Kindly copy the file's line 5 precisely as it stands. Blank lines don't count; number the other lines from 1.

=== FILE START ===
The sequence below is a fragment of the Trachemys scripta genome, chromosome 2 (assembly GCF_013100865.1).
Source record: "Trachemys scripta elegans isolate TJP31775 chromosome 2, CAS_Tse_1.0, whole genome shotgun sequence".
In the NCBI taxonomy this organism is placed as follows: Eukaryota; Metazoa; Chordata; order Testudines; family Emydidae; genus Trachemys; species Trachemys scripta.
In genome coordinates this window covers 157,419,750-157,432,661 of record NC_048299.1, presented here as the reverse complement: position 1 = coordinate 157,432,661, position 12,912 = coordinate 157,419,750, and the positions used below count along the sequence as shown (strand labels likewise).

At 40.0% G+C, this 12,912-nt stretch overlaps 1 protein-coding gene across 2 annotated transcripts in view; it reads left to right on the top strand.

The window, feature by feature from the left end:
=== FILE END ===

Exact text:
At 40.0% G+C, this 12,912-nt stretch overlaps 1 protein-coding gene across 2 annotated transcripts in view; it reads left to right on the top strand.